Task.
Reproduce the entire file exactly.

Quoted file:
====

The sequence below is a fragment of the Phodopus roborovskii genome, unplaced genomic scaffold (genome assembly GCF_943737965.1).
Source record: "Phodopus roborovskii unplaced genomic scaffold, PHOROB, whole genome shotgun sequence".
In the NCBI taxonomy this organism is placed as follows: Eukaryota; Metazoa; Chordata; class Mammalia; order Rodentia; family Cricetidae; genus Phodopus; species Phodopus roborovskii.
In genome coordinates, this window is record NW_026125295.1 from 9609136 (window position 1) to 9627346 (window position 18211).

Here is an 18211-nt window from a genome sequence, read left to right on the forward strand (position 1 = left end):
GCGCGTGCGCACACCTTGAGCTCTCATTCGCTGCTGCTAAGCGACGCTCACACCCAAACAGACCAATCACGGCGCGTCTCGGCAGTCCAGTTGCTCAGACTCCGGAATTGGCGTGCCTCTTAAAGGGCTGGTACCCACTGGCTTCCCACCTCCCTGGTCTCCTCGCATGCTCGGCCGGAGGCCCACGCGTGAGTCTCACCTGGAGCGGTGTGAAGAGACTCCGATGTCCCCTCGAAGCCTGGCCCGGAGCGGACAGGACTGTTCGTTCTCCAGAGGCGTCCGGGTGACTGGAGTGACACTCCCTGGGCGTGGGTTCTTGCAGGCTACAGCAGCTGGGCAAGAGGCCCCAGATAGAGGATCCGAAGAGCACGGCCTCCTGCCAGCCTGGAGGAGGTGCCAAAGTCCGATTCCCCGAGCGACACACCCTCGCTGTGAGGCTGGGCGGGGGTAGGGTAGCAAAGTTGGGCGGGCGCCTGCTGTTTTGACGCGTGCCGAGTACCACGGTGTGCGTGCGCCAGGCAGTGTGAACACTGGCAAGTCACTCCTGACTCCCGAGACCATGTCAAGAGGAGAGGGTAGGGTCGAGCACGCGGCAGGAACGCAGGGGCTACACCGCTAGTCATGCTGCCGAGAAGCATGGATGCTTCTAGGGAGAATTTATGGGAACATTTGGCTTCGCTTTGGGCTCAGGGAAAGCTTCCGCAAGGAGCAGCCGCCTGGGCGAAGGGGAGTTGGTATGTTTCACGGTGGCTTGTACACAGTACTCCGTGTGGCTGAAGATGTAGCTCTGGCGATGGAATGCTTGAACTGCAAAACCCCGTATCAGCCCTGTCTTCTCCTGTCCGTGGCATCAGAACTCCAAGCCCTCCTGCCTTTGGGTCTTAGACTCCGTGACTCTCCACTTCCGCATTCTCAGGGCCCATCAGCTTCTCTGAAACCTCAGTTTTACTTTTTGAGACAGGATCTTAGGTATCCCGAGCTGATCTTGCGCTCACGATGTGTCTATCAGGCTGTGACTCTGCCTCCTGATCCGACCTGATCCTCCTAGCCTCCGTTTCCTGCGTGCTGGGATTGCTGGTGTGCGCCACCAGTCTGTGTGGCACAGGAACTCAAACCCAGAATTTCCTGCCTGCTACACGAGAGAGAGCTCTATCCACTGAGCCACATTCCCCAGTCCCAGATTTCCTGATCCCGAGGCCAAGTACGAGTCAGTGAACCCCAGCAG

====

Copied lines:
The sequence below is a fragment of the Phodopus roborovskii genome, unplaced genomic scaffold (genome assembly GCF_943737965.1).
Source record: "Phodopus roborovskii unplaced genomic scaffold, PHOROB, whole genome shotgun sequence".
In the NCBI taxonomy this organism is placed as follows: Eukaryota; Metazoa; Chordata; class Mammalia; order Rodentia; family Cricetidae; genus Phodopus; species Phodopus roborovskii.
In genome coordinates, this window is record NW_026125295.1 from 9609136 (window position 1) to 9627346 (window position 18211).

Here is an 18211-nt window from a genome sequence, read left to right on the forward strand (position 1 = left end):
GCGCGTGCGCACACCTTGAGCTCTCATTCGCTGCTGCTAAGCGACGCTCACACCCAAACAGACCAATCACGGCGCGTCTCGGCAGTCCAGTTGCTCAGACTCCGGAATTGGCGTGCCTCTTAAAGGGCTGGTACCCACTGGCTTCCCACCTCCCTGGTCTCCTCGCATGCTCGGCCGGAGGCCCACGCGTGAGTCTCACCTGGAGCGGTGTGAAGAGACTCCGATGTCCCCTCGAAGCCTGGCCCGGAGCGGACAGGACTGTTCGTTCTCCAGAGGCGTCCGGGTGACTGGAGTGACACTCCCTGGGCGTGGGTTCTTGCAGGCTACAGCAGCTGGGCAAGAGGCCCCAGATAGAGGATCCGAAGAGCACGGCCTCCTGCCAGCCTGGAGGAGGTGCCAAAGTCCGATTCCCCGAGCGACACACCCTCGCTGTGAGGCTGGGCGGGGGTAGGGTAGCAAAGTTGGGCGGGCGCCTGCTGTTTTGACGCGTGCCGAGTACCACGGTGTGCGTGCGCCAGGCAGTGTGAACACTGGCAAGTCACTCCTGACTCCCGAGACCATGTCAAGAGGAGAGGGTAGGGTCGAGCACGCGGCAGGAACGCAGGGGCTACACCGCTAGTCATGCTGCCGAGAAGCATGGATGCTTCTAGGGAGAATTTATGGGAACATTTGGCTTCGCTTTGGGCTCAGGGAAAGCTTCCGCAAGGAGCAGCCGCCTGGGCGAAGGGGAGTTGGTATGTTTCACGGTGGCTTGTACACAGTACTCCGTGTGGCTGAAGATGTAGCTCTGGCGATGGAATGCTTGAACTGCAAAACCCCGTATCAGCCCTGTCTTCTCCTGTCCGTGGCATCAGAACTCCAAGCCCTCCTGCCTTTGGGTCTTAGACTCCGTGACTCTCCACTTCCGCATTCTCAGGGCCCATCAGCTTCTCTGAAACCTCAGTTTTACTTTTTGAGACAGGATCTTAGGTATCCCGAGCTGATCTTGCGCTCACGATGTGTCTATCAGGCTGTGACTCTGCCTCCTGATCCGACCTGATCCTCCTAGCCTCCGTTTCCTGCGTGCTGGGATTGCTGGTGTGCGCCACCAGTCTGTGTGGCACAGGAACTCAAACCCAGAATTTCCTGCCTGCTACACGAGAGAGAGCTCTATCCACTGAGCCACATTCCCCAGTCCCAGATTTCCTGATCCCGAGGCCAAGTACGAGTCAGTGAACCCCAGCAG